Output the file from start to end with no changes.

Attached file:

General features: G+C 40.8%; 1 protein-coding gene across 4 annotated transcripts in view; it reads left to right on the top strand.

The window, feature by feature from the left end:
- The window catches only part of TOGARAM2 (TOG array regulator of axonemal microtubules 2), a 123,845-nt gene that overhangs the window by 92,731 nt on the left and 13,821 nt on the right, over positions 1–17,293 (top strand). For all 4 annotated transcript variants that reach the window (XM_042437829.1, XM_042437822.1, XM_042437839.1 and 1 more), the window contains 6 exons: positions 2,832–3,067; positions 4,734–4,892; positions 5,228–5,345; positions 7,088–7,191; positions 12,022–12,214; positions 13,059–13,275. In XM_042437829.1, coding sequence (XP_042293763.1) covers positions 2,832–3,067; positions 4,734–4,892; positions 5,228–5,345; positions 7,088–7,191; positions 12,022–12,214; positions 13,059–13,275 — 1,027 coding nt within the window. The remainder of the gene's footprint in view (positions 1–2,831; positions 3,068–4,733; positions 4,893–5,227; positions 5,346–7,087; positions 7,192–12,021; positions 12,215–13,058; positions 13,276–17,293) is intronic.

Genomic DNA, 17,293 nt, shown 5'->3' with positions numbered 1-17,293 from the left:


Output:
General features: G+C 40.8%; 1 protein-coding gene across 4 annotated transcripts in view; it reads left to right on the top strand.

The window, feature by feature from the left end:
- The window catches only part of TOGARAM2 (TOG array regulator of axonemal microtubules 2), a 123,845-nt gene that overhangs the window by 92,731 nt on the left and 13,821 nt on the right, over positions 1–17,293 (top strand). For all 4 annotated transcript variants that reach the window (XM_042437829.1, XM_042437822.1, XM_042437839.1 and 1 more), the window contains 6 exons: positions 2,832–3,067; positions 4,734–4,892; positions 5,228–5,345; positions 7,088–7,191; positions 12,022–12,214; positions 13,059–13,275. In XM_042437829.1, coding sequence (XP_042293763.1) covers positions 2,832–3,067; positions 4,734–4,892; positions 5,228–5,345; positions 7,088–7,191; positions 12,022–12,214; positions 13,059–13,275 — 1,027 coding nt within the window. The remainder of the gene's footprint in view (positions 1–2,831; positions 3,068–4,733; positions 4,893–5,227; positions 5,346–7,087; positions 7,192–12,021; positions 12,215–13,058; positions 13,276–17,293) is intronic.

Genomic DNA, 17,293 nt, shown 5'->3' with positions numbered 1-17,293 from the left: